PUTRAJAYA, Sept 25 (Bernama) – The government has decided to retain the previous levy payment structure for foreign workers, with employers bearing the full cost.
Finance Minister Lim Guan Eng said the decision was made following complaints from foreign workers and trade unions which, according to a report in a Chinese-language newspaper today, said they could not afford to pay their share of the levy.
Yesterday, Lim had said the government agreed to let employers pay only 20 per cent of the annual RM10,000 levy for each foreign worker, while the foreign workers themselves would bear the remaining 80 per cent.
“This annual levy of RM10,000 is applicable only for foreign workers who have worked in Malaysia for more than 10 years and are allowed to extend their permit for a maximum of three years.
“However, they (the foreign workers) complained they could not pay their portion amounting to RM8,000 so the government has decided to revert to the original levy structure whereby the RM10,000 payment is borne fully by the employer,” he told a media conference here today.
Hence, Lim said, for employers with foreign workers who had served for more than 10 years and now wanted to continue working here, they could start paying the annual levy of RM10,000 from Oct 1.
“If the employers do not want to pay the RM10,000, they can first send the foreign workers home and then reemploy them as new workers. So the levy that needs to be paid is only RM1,850,” he added.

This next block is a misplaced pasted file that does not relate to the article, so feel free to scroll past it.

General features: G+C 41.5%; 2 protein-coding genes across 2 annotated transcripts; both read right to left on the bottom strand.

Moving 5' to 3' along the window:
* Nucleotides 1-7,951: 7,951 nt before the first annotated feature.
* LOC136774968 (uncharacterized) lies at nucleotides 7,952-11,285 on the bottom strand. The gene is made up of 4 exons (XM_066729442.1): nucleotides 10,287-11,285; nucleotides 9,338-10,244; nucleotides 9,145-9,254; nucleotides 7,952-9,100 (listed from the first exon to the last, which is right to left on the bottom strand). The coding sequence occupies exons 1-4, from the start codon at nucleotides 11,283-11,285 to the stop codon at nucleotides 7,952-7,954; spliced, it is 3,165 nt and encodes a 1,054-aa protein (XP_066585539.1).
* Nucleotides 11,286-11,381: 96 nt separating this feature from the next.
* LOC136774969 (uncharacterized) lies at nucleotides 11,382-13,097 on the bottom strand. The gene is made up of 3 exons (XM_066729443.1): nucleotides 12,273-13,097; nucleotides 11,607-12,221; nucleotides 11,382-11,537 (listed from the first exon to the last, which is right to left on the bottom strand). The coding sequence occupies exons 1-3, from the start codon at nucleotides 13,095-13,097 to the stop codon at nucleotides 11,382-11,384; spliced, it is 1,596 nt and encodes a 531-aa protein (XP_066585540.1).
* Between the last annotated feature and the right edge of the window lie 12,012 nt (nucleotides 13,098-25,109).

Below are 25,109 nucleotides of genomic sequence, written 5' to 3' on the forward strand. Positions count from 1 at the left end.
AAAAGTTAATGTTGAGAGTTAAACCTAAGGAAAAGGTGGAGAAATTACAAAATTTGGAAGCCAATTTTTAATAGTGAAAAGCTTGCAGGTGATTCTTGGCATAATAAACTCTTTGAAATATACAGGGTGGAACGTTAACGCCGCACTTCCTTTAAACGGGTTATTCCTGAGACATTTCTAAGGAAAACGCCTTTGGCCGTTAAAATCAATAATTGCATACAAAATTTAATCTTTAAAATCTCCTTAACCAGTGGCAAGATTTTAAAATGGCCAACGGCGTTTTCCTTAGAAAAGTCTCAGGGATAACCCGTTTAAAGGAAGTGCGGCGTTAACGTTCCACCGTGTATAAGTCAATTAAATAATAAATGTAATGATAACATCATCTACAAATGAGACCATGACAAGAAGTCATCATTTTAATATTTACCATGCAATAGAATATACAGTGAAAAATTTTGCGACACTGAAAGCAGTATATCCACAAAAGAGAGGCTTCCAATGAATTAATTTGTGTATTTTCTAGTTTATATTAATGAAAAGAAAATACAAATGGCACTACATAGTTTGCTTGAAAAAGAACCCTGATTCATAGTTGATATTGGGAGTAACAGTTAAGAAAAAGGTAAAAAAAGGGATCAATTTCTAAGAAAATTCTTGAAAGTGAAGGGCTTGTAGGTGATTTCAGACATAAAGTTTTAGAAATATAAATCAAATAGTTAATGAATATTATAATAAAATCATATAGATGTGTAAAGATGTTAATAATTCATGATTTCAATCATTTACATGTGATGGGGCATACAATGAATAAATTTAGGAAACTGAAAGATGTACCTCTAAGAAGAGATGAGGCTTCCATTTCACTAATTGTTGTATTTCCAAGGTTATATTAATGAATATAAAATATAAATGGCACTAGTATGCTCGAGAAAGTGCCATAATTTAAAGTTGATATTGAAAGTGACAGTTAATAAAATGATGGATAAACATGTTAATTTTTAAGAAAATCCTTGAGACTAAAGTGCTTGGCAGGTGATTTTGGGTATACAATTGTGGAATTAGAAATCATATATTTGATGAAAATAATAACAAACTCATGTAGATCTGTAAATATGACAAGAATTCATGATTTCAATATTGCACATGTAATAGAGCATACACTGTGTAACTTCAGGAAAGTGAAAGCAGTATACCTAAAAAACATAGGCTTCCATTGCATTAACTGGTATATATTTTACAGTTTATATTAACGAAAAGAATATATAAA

The Cabinet had on Aug 29 agreed to give leniency for employers to retain, for a maximum of three years, their skilled foreign workers holding the Temporary Employment Visit Pass (PKLS) for the past 10 years.
On a separate development relating to 1Malaysia Development Bhd (1MDB), Lim said the assets monetisation from 1MDB would go into a consolidated fund and then channelled to a related trust account.
“Any funds that are derived from the disposal of these assets will definitely need to go into this consolidated fund. But we need to verify that they belongs to 1MDB,” he added.
Asked which assets the government was eyeing to dispose of, he said: “Although we know which (assets), I think it is appropriate for the Attorney General to answer as he is handling it.”